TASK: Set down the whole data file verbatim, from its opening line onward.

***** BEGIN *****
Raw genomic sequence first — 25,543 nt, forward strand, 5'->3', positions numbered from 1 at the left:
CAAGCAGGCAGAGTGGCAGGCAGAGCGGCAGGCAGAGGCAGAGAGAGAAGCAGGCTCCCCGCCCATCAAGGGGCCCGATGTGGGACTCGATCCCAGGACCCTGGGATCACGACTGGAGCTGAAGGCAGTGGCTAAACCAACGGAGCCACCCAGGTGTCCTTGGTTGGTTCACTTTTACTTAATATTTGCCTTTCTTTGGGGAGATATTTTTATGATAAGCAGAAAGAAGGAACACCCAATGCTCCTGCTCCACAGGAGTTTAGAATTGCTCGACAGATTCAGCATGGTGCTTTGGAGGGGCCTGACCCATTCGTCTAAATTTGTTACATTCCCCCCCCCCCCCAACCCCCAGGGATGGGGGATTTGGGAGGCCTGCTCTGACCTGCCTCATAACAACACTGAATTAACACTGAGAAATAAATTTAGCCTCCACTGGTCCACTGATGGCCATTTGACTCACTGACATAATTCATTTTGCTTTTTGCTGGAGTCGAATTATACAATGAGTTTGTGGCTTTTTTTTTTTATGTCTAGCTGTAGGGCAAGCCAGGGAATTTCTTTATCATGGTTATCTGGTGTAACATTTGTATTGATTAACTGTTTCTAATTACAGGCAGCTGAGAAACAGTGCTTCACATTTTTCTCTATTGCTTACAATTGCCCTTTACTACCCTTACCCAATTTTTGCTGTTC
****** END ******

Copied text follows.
Raw genomic sequence first — 25,543 nt, forward strand, 5'->3', positions numbered from 1 at the left:
CAAGCAGGCAGAGTGGCAGGCAGAGCGGCAGGCAGAGGCAGAGAGAGAAGCAGGCTCCCCGCCCATCAAGGGGCCCGATGTGGGACTCGATCCCAGGACCCTGGGATCACGACTGGAGCTGAAGGCAGTGGCTAAACCAACGGAGCCACCCAGGTGTCCTTGGTTGGTTCACTTTTACTTAATATTTGCCTTTCTTTGGGGAGATATTTTTATGATAAGCAGAAAGAAGGAACACCCAATGCTCCTGCTCCACAGGAGTTTAGAATTGCTCGACAGATTCAGCATGGTGCTTTGGAGGGGCCTGACCCATTCGTCTAAATTTGTTACATTCCCCCCCCCCCCCAACCCCCAGGGATGGGGGATTTGGGAGGCCTGCTCTGACCTGCCTCATAACAACACTGAATTAACACTGAGAAATAAATTTAGCCTCCACTGGTCCACTGATGGCCATTTGACTCACTGACATAATTCATTTTGCTTTTTGCTGGAGTCGAATTATACAATGAGTTTGTGGCTTTTTTTTTTTATGTCTAGCTGTAGGGCAAGCCAGGGAATTTCTTTATCATGGTTATCTGGTGTAACATTTGTATTGATTAACTGTTTCTAATTACAGGCAGCTGAGAAACAGTGCTTCACATTTTTCTCTATTGCTTACAATTGCCCTTTACTACCCTTACCCAATTTTTGCTGTTC